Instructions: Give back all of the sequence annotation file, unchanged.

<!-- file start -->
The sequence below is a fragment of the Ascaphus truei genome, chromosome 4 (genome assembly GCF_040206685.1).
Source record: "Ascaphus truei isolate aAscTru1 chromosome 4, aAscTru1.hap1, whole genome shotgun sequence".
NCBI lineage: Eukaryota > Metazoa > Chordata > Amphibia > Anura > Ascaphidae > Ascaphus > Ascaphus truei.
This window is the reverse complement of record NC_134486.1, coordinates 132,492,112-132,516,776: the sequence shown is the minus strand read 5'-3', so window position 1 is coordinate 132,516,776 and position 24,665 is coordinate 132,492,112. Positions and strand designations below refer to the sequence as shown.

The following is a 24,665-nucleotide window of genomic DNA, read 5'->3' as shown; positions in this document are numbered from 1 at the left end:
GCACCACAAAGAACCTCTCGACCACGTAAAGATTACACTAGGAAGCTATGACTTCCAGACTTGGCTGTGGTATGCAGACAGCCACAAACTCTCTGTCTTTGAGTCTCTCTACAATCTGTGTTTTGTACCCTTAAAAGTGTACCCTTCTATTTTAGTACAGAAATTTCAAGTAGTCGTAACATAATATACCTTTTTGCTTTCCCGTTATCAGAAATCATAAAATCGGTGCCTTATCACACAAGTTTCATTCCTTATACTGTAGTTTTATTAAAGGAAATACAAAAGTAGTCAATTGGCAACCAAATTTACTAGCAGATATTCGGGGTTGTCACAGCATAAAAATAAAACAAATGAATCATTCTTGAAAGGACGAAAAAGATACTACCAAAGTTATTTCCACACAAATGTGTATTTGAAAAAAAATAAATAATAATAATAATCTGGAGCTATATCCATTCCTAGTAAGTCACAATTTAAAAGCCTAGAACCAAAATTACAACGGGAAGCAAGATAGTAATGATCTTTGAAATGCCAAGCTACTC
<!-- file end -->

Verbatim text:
The sequence below is a fragment of the Ascaphus truei genome, chromosome 4 (genome assembly GCF_040206685.1).
Source record: "Ascaphus truei isolate aAscTru1 chromosome 4, aAscTru1.hap1, whole genome shotgun sequence".
NCBI lineage: Eukaryota > Metazoa > Chordata > Amphibia > Anura > Ascaphidae > Ascaphus > Ascaphus truei.
This window is the reverse complement of record NC_134486.1, coordinates 132,492,112-132,516,776: the sequence shown is the minus strand read 5'-3', so window position 1 is coordinate 132,516,776 and position 24,665 is coordinate 132,492,112. Positions and strand designations below refer to the sequence as shown.

The following is a 24,665-nucleotide window of genomic DNA, read 5'->3' as shown; positions in this document are numbered from 1 at the left end:
GCACCACAAAGAACCTCTCGACCACGTAAAGATTACACTAGGAAGCTATGACTTCCAGACTTGGCTGTGGTATGCAGACAGCCACAAACTCTCTGTCTTTGAGTCTCTCTACAATCTGTGTTTTGTACCCTTAAAAGTGTACCCTTCTATTTTAGTACAGAAATTTCAAGTAGTCGTAACATAATATACCTTTTTGCTTTCCCGTTATCAGAAATCATAAAATCGGTGCCTTATCACACAAGTTTCATTCCTTATACTGTAGTTTTATTAAAGGAAATACAAAAGTAGTCAATTGGCAACCAAATTTACTAGCAGATATTCGGGGTTGTCACAGCATAAAAATAAAACAAATGAATCATTCTTGAAAGGACGAAAAAGATACTACCAAAGTTATTTCCACACAAATGTGTATTTGAAAAAAAATAAATAATAATAATAATCTGGAGCTATATCCATTCCTAGTAAGTCACAATTTAAAAGCCTAGAACCAAAATTACAACGGGAAGCAAGATAGTAATGATCTTTGAAATGCCAAGCTACTC